Today, one vial of insulin can cost $250 and a pack of pens ranges from $375 to $500. Most patients require two vials of insulin per month or 1-2 packs of insulin pens, but some people need up to six vials per month.

Besides insulin, diabetic patients need other types of medication, which also tend to be high priced. According to a 2016 study, the total average out-of-pocket pharmacy and medical costs for patients with diabetes reached $18,500 in 2016 a surge of $6,000 from 2012 costs, half of which are accounted for by spending on insulin.


As a result of these exorbitant prices, one in four patients say that they ration their insulin because they cant afford full proper doses. In some cases, this practice can cost lives. For patients with type 1 diabetes, just a single day without insulin is enough to send them to the emergency room.

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The Person With Medicaid

For a person with diabetes with Medicaid drug coverage, co-payments are generally limited to a nominal amount for drugs on the preferred drug list. Medicaid drug coverage varies from state to state, however, all states include some insulins on their preferred drug lists. If a Medicaid enrollee needs a medication not on the states preferred drug list, the prescriber can submit a request on his or her behalf stating the medical need for the drug.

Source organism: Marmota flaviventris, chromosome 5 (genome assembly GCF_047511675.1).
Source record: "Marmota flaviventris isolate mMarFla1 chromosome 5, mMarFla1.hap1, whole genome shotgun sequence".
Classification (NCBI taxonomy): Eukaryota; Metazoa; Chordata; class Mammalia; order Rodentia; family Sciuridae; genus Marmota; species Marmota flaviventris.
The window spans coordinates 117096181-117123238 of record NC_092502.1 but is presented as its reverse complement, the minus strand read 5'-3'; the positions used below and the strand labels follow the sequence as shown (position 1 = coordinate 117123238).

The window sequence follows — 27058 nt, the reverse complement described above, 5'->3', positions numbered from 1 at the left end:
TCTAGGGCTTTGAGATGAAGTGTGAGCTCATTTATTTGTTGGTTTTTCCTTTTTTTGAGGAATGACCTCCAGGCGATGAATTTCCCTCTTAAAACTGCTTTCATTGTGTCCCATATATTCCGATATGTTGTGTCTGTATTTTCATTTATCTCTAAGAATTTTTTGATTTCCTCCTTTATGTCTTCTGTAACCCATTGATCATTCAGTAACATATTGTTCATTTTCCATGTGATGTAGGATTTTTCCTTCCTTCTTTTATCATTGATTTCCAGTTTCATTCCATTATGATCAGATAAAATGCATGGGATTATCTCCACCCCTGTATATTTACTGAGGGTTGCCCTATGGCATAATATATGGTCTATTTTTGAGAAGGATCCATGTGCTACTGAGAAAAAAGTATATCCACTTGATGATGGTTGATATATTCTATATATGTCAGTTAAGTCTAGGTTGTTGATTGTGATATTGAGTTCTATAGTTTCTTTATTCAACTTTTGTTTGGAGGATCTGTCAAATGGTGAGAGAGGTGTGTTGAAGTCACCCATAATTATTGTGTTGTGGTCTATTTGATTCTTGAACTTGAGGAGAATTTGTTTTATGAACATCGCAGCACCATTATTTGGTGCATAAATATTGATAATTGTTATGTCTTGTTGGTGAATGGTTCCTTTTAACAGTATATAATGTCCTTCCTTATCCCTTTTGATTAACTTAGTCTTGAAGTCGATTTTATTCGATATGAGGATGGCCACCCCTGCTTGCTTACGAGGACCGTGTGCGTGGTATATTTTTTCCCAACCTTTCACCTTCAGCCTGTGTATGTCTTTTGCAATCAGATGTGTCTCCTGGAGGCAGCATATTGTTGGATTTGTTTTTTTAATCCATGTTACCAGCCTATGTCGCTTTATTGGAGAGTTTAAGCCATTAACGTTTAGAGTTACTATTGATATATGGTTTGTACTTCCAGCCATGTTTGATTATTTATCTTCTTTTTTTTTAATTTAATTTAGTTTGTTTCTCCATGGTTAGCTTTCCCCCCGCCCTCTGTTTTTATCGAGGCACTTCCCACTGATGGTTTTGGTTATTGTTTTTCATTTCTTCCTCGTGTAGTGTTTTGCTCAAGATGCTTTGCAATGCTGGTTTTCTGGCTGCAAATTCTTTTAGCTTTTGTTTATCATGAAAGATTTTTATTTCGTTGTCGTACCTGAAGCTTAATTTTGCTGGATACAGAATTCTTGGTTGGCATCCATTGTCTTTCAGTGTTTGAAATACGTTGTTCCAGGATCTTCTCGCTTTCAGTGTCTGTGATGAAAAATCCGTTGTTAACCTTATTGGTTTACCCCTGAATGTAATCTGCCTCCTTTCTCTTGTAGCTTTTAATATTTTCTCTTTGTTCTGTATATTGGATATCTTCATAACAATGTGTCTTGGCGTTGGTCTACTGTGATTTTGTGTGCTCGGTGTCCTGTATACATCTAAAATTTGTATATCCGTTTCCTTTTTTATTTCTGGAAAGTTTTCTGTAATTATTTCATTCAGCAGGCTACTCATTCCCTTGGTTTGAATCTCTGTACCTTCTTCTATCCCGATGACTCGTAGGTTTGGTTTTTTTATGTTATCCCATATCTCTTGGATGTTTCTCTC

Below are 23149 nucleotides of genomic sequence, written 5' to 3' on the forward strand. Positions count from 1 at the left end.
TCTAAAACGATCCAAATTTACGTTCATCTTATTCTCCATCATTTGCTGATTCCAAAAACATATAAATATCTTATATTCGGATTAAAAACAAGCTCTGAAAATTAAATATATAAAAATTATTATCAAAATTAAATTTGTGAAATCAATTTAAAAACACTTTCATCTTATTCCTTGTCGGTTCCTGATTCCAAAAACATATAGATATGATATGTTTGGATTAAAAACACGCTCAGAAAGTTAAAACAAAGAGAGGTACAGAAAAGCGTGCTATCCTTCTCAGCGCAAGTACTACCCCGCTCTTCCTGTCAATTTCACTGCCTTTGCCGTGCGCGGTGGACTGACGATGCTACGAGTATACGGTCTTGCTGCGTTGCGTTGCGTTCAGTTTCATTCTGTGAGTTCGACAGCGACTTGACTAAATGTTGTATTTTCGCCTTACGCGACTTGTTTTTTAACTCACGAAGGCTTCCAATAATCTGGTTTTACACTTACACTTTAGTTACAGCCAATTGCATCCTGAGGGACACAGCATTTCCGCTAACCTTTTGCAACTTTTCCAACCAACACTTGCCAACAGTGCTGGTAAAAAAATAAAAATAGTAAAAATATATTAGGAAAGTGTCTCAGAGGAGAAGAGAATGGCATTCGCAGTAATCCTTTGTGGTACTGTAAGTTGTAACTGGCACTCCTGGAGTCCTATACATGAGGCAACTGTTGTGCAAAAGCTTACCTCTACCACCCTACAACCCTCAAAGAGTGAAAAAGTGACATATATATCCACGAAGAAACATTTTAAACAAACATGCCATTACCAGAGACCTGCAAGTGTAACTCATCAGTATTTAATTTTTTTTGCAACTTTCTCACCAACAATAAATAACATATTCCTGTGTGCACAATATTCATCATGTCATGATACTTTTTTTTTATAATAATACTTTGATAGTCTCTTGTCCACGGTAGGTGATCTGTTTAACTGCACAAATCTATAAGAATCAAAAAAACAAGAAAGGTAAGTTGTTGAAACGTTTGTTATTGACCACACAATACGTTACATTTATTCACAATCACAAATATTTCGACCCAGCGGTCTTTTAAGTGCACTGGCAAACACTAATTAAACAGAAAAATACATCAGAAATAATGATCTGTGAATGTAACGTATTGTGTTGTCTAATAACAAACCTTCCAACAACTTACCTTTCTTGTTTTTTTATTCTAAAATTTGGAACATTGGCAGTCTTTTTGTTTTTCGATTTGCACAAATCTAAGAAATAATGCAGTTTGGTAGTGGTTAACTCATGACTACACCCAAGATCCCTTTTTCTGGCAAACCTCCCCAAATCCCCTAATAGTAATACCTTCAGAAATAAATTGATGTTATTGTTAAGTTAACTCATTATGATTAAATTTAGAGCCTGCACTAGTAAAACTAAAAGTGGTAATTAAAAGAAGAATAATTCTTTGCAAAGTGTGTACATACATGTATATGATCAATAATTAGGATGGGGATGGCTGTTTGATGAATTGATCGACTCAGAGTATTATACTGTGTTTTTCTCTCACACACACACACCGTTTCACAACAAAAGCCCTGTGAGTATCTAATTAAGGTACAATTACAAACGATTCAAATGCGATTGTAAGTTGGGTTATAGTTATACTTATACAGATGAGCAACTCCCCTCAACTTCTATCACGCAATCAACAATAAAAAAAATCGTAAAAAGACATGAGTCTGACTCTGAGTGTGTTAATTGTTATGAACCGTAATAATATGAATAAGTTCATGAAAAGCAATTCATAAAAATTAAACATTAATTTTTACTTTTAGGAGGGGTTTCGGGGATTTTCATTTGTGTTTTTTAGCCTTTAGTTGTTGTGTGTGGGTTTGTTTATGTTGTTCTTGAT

The Tragic Deaths From Insulin Rationing

The Cost of Insulin

Jeremy Crawford, age 39, Dallas, TX After losing his job and insurance, Jeremy was struggling to afford the insulin he needed to survive. He tried using Walmart insulin but it didnt work well for him. As he got sicker, he resisted calling 911 to get the help he needed because he could not afford it. He died from diabetic ketoacidosis.

Jesimya David Scherer, age 21, Minnesota In addition to managing his diabetes since he was age ten, Jesi worked two jobs to support himself, and was working on becoming an electrician. This year, however, it proved to be not enough, and he began rationing insulin, unable to fill prescriptions until the next payday. He was hospitalized in April with diabetic ketoacidosis. In June, two days after hed last seen his family, he called in sick to work. He was found dead the following day.


Jada Renee Louis, age 24, Virginia A type 1 diabetic since age 7, Jada Louis found herself faced with a terrible choice this year pay her rent or pay the $300 cost of insulin. After rationing landed her in the hospital for a week in June, she returned home in apparent good spirits. But a week later, she was dead. Jada, a lifelong lover of the performing arts, had a job at a local movie theater, but it was not enough to allow her to consistently afford her medications.

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Peopletrying To Water Down Their Medicine

Those who are not as fortunate to have good insurance often with up with Chuck Gehring, president and CEO of LifeCare Alliance, which includes the Central Ohio Diabetes Association.